The final installation and deployment settings are done in AMC.
Log in to AMC.
The Web-based application used to administer the appliance, and look at the setup
checklist on the right.
Register the appliance on MySonicWall and retrieve your license file.
When you register your appliance, you must enter both your serial number and your authentication
code, which is the hardware identifier for the appliance you purchased:
- The serial number is printed on a label on the outside of your appliance.
- The authentication code is displayed in AMC: click General Settings from the main navigation menu, and then look in the Licensing area.
When you receive your SMA appliance there is a single user license on it, valid for an unlimited number
of days. To become familiar with the AMC and test it in your environment with additional users, request
a lab license. After initial setup and testing, download your license file from MySonicWall and then
import it to the appliance.
See Managing Licenses.
Define one or more authentication servers.
Authentication is used to verify the identity of users. When configuring an authentication server, you are
prompted to specify a directory type (LDAP, Microsoft Active Directory, RADIUS, or local users) and a
credential type (username/password, token, or digital certificate).
See Managing User Authentication.
Configure a server certificate.
The appliance encrypts information using the Secure Sockets Layer (SSL) protocol. You can create a
self-signed certificate using AMC, or optionally obtain a certificate from a commercial certificate
Define application resources and groups.
Application resources include TCP/IP-based resources (such as client/server applications, file servers, or
databases), Web-based resources (including Web applications or Web sites) that run over HTTP, and
Windows network share resources (to be accessed in WorkPlace). Resource definitions can include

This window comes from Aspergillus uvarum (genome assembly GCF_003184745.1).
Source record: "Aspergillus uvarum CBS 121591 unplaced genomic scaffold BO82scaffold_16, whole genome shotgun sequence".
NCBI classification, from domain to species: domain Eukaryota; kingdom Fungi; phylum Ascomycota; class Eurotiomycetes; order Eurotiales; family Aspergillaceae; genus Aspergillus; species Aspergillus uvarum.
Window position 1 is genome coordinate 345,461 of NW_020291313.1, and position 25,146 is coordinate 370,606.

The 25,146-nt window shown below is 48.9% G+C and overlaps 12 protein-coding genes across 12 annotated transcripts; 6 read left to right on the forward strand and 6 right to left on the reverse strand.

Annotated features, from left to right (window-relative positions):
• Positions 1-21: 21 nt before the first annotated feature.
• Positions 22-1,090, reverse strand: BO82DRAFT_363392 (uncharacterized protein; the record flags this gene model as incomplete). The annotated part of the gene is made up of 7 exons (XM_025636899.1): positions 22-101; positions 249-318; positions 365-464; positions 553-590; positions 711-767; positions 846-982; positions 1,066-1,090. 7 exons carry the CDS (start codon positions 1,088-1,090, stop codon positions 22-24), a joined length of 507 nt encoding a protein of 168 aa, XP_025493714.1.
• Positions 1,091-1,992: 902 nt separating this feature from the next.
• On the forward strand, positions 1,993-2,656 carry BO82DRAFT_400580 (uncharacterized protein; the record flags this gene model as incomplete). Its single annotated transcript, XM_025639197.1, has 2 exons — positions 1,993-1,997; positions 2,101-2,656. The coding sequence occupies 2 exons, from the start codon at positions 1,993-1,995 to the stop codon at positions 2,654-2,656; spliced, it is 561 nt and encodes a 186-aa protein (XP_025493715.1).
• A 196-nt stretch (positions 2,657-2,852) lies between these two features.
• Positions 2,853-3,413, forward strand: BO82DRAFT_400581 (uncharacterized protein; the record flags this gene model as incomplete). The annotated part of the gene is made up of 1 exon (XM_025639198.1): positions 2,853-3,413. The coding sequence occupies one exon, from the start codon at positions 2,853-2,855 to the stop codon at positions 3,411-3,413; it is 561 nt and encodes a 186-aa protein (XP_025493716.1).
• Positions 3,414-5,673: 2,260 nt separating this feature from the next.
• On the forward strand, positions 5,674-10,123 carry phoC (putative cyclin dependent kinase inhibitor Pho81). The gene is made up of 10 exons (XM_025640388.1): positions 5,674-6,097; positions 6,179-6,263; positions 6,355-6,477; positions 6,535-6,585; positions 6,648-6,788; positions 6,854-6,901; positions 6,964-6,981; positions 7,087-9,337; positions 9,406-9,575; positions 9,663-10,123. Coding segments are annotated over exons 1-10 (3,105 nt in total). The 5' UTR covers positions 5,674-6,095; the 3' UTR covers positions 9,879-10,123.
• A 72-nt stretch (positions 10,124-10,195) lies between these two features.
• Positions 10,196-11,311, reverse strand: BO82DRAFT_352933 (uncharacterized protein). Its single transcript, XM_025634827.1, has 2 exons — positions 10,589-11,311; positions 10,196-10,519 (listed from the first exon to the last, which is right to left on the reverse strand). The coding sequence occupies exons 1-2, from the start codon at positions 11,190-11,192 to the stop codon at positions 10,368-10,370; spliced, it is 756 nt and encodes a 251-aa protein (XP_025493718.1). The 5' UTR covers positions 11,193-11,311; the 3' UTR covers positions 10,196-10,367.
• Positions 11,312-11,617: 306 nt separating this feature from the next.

variables, so that a single resource can, for example, derive its network name or address based on each
See Creating and Managing Resources.
Define users and groups.
User and group definitions are used in access control rules to control access to application resources.
See Managing Users and Groups.
Define realms and communities.
Realms enable the appliance to directly integrate with authentication servers, eliminating the need to
create and manage accounts for each user who needs access to your network. Communities aggregate
users with similar access needs and End Point Control requirements.
See Managing User Authentication.
Create access control rules.
Access control rules determine what resources are available to users and groups.
See Access Control Rules.
Configure shortcuts for WorkPlace.
To provide your users with easy access to a Web, file system, or graphical terminal resource from within
WorkPlace, you may want to create shortcuts in WorkPlace.
See Working with WorkPlace Shortcuts.
(Optional) Configure the network tunnel service.
If you plan to deploy the network tunnel clients, you must configure the network tunnel service and
allocate IP address pools for the clients.
See Configuring the Network Tunnel Service.
(Optional) Enable and configure End Point Control.
End Point Control optionally deploys data protection components designed to safeguard sensitive data
and ensure that your network is not compromised when accessed from PCs in untrusted environments.
End Point Control is deployed through communities.
See End Point Control and Using End Point Control Restrictions in a Community.
Apply your changes.
To activate your configuration changes, you must apply them.
See Applying Configuration Changes.
Test system accessibility.
Verify that the appliance can access your external user repositories, and ensure that the resources on
your network are accessible.